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Editorial blog

Craft Business Live! Key Speaker Sara Davies MBE on How to Communicate With Colleagues in a Virtual Age

11 Jan 2021

Regardless of the company you work for or the industry you are in, effective communication is key. The last few months have brought challenges that no business leader could foresee and, with so many people spending a large majority of their working time at home, lots of companies have had to rethink the way that they communicate with colleagues.

Ultimately, good communication practices can boost productivity and create a stronger work environment and culture. When employees feel that they are being kept up-to-date with important announcements, and have a general awareness of how the business is doing, it creates an air of transparency and employees feel more valued.

However, effective communication is easier said than done when half of your team is working remotely. While emails are great for getting sign-offs, sending briefs and more formal announcements, when it comes to quick questions, feedback and team meetings, they just don’t cut it.


In recent months, online video conferencing and instant messaging services have become the norm and to a certain extent, they have been great alternatives for the face-to-face meetings that they’ve come to replace. However, as business owners and managers, it’s our responsibility to make sure that we don’t become out of touch and out of sync with our colleagues.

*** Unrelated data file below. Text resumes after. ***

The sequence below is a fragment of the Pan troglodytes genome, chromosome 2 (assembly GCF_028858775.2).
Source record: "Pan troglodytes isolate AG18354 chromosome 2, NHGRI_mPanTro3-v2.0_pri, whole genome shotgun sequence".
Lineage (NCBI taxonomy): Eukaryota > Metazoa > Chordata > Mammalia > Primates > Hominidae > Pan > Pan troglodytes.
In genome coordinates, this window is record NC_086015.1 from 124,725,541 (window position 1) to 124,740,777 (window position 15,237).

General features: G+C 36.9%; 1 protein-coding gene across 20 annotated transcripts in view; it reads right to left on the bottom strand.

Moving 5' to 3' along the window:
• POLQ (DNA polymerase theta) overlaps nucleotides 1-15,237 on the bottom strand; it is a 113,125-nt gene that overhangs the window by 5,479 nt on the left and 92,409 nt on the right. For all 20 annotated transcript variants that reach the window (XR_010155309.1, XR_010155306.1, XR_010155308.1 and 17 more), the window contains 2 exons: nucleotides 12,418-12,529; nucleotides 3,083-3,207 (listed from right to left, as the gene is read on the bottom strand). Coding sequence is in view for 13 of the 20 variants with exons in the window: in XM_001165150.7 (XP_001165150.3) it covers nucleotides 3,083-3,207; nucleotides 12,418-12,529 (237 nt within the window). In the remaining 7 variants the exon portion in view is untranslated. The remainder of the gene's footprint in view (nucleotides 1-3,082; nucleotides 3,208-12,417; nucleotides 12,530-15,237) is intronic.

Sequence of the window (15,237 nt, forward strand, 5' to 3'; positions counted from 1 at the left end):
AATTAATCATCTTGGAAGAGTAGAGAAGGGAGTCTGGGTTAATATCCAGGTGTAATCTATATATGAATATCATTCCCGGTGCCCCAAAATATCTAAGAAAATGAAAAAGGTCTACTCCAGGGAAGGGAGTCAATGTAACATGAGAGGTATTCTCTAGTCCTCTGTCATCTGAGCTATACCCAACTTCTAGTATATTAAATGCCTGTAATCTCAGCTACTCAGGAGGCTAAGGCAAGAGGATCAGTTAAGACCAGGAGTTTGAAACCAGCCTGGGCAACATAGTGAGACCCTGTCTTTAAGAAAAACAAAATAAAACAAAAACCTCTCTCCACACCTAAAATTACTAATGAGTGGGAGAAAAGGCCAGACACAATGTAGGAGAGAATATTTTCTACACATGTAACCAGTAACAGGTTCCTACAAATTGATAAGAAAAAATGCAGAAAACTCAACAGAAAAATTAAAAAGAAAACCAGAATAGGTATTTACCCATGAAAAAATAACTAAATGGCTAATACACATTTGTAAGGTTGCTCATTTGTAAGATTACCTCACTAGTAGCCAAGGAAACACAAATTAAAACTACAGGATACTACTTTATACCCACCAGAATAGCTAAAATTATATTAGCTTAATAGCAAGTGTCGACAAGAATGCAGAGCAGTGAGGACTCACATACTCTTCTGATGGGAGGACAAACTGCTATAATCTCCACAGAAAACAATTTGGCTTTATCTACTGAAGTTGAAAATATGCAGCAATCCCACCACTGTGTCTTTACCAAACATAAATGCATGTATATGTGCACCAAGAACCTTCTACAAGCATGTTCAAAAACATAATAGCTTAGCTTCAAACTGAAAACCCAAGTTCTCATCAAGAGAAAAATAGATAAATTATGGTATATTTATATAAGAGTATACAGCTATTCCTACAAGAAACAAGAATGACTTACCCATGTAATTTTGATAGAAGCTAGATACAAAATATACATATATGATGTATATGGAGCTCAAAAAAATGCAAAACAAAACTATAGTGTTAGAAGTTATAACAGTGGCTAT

Coping with a completely new way of working can be overwhelming for anyone, but there are some things that can be implemented in order to encourage trust, a collaborative culture and a sense of teamwork.

First of all, try to establish some sort of routine and consistency. Something as simple as a weekly call to update staff on the priorities of the week allows people to feel more involved. Even if you don’t have something particularly groundbreaking to say, your colleagues will appreciate having some stability and a safe space where they can ask questions.

It’s also important to manage expectations in a clear way. No one wants to feel like they aren’t being trusted to do their job and vice versa, but managers need to have an awareness of what work is being completed so that crucial tasks don’t slip through the net. By making the team aware of how to outline their priorities and how often they need to do it, employees are able to understand their expectations.


One positive aspect of face- to-face meetings and office conversations is that they can often spark ideas. While people might not be able to cram into a meeting room anymore, spontaneous creative sessions don’t have to be a thing of the past. Encourage staff to plan discussions where people can share ideas for upcoming campaigns, product ideas or just general thoughts. This way, creativity isn’t being hampered and a sense of teamwork is reinforced.

Try to keep on top of people’s requests and answer their questions in a timely manner. In an office, it’s easy to walk up to someone and get an immediate response to something but when you are working from home it’s not that simple.


Similarly, it’s best to operate an open-door policy – figuratively speaking. Everyone wants to feel like they have the space to get on with their work but make sure that your team feels like they can message or pick up the phone to you with any questions or for advice.

Finally, remember that for some people, the only human interaction that they might have is seeing work colleagues in the office. For some, working from home can be lonely so remember to check in with people, even if it’s just to ask how they are.

Visit Crafter’s Companion’s website here.

View Sara’s video from Friday 15th January on Craft Business Live! Explore other elements of the show here.

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